Price left the pitch soon afterwards, with George Horne, Oli Kebble, Ryan Wilson and then Duncan Weir and Enrique Pieretto emptying the bench to try and arrest Glasgow’s decline for the last 17 minutes.

Sadly they were unable to do so as O’Flaherty steamed through three defenders off a great pass from Hogg to get his own hat-trick and open up Exeter’s lead further. Glasgow’s backline were by that point well shuffled, with Steyn in the centre getting a little more to do, but Thompson left to cover fullback.

Exeter kept coming in the final ten minutes with Hoggy (needlessly) celebrating another try – the officials took it off for a very forward pass – but Jack Nowell took his own streaking run through the heart of Glasgow’s midfield with no doubt, and Dave Ewers made it the half century minutes later to make the scoreline pretty dismal in the end.

SRBlog Man of the Match: Danny Wilson and Glasgow will largely want to forget that last half hour but Rory Darge was superb for most of this game. He is so quick in defence and at the breakdown for one so young. Can we find a way to fit him and Hamish Watson (and Jamie Ritchie) in the Scotland team? He needs to start building that experience now.

28 Responses

  1. Excellent from the chiefs, although we left a few points out there!

    Glasgow played bravely and too their full potential (your 7 was excellent), but this tournament separates the boys from the men.

  2. I found the 2 defeats for Edinburgh and Glasgow very chastening – Glasgow totally overpowered and Edinburgh failing to close a game where they had a one-man advantage

    With 6 nations coming up, some early danger signs

  3. The glasgow game was weird, they started badly conceding two try’s then got back into it and led. and i was expecting to see them push on. got a penalty from the restart. fraser brown throws squint from the lineout although no exeter payer even contesting the ball and from there glasgow switch off. tuipulotu gets injured, darge subbed, turner subbed, poite gives up reffing and glasgow completely implode.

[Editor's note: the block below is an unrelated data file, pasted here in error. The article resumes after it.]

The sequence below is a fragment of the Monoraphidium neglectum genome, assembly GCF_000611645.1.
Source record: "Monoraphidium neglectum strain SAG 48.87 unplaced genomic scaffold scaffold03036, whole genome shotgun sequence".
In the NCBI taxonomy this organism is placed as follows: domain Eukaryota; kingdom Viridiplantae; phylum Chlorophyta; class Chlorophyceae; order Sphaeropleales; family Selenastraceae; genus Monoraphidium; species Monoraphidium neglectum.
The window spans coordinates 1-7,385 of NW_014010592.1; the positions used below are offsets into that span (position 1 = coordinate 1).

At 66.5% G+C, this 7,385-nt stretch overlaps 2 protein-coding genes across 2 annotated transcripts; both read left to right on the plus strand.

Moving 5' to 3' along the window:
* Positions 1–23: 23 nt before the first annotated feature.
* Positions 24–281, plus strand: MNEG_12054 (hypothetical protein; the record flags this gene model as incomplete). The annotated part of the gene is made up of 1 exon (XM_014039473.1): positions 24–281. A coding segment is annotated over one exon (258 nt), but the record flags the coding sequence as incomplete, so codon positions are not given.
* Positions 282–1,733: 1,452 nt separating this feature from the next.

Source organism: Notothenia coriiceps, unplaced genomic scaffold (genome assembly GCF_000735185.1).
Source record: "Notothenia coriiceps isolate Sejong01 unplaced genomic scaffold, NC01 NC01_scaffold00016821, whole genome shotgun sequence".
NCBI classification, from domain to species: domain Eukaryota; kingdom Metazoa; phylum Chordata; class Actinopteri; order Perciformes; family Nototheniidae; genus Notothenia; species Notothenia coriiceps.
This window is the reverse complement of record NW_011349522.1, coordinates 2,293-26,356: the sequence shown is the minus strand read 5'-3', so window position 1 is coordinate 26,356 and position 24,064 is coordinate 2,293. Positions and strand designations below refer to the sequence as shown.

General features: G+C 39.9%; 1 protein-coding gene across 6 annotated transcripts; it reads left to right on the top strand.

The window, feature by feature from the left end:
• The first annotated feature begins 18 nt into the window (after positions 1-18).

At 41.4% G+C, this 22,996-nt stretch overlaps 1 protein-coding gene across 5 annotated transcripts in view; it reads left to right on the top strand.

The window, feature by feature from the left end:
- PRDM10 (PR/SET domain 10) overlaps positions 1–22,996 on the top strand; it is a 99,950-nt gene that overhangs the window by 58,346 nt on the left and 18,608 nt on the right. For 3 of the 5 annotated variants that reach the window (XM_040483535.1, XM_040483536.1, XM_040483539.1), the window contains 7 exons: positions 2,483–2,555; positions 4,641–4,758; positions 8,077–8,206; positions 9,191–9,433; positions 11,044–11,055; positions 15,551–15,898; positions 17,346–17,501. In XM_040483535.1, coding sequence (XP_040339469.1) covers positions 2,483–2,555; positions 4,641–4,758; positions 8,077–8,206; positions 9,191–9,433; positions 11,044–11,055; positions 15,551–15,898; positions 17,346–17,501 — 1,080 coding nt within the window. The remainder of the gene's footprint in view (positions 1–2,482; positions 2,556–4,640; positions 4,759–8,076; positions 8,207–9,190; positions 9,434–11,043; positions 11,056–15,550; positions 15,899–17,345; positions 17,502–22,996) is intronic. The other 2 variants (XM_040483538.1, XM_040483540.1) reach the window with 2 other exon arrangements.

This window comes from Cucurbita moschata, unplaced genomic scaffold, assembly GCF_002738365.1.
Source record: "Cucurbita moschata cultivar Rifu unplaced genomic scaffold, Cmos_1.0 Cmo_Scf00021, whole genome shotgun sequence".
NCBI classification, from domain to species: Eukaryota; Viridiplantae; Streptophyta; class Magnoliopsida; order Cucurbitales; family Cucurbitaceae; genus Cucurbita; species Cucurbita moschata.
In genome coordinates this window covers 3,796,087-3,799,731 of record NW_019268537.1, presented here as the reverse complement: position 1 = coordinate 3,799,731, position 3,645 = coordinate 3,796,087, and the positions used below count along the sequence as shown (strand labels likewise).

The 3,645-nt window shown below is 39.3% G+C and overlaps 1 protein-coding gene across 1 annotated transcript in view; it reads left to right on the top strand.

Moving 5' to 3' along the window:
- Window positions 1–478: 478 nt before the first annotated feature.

4. Just back from the Edinburgh game. They should have won it. Some really poor game management at the end of the first half and particularly in the last ten minutes of the match turned what should have been a gritty, hard-won win into a frustrating loss. Full credit to London Irish for never giving up, even when down to 14 men with 20 or so minutes to go.

  5. Shabby behaviour from Hogg. Not exactly how to behave when you’re captain of an international side and your playing against your teammates. Winning ungraciously. Immature and embarrassing.

    1. This reaction is the immature one tbh.

      He’s a passionate guy and was celebrating his team winning. Just as you would expect him to celebrate when playing against his Exeter teammates for Scotland.

    2. I hope his over the top orgasmic celebrations are remembered when his pace fades, he is less employable and looks back North for one last pay day to keep him in teeth and hair.

      1. I think you will find that it’s Hoggy that needs a mirror…. not that he will be short of one. Jonny Gray has triumphed over his old club and doesn’t feel the need to act like a plank at every opportunity. I was at Scotstoun in December and every one applauded Hoggy as has been the case previously, no need for him to go over the top with his celebrations on Saturday.

  6. Darge has been excellent for Glasgow this season. Watson must now know that if he under performs then hes going to lose his Scotland starting shirt. In fact the Glasgow back row of Darge, Dempsey and Fagerson has been excellent.

    Really weird performance from Warriors, well in the game at times and headless at others. Big turnaround from the game before xmas.

    1. George Horne was a bit erratic when he came on. I wonder if he is now number 3 at Glasgow?

      1. yep, he’s struggled all season. i do think we’ll see vellacot in the Scotland squad, price obvs, and probably dobie.

      2. I don’t rate George Horne. Yeah he might be good a breaks late on in a broken game but has poor game management, struggles to do the basics well, always looking to do something spectacular n seems to just want the glory, ignoring teammates who are in support or are in a better position to continue a promising attack. Reminds me of when Sam hidalgo clyne was way off the pace at Edinburgh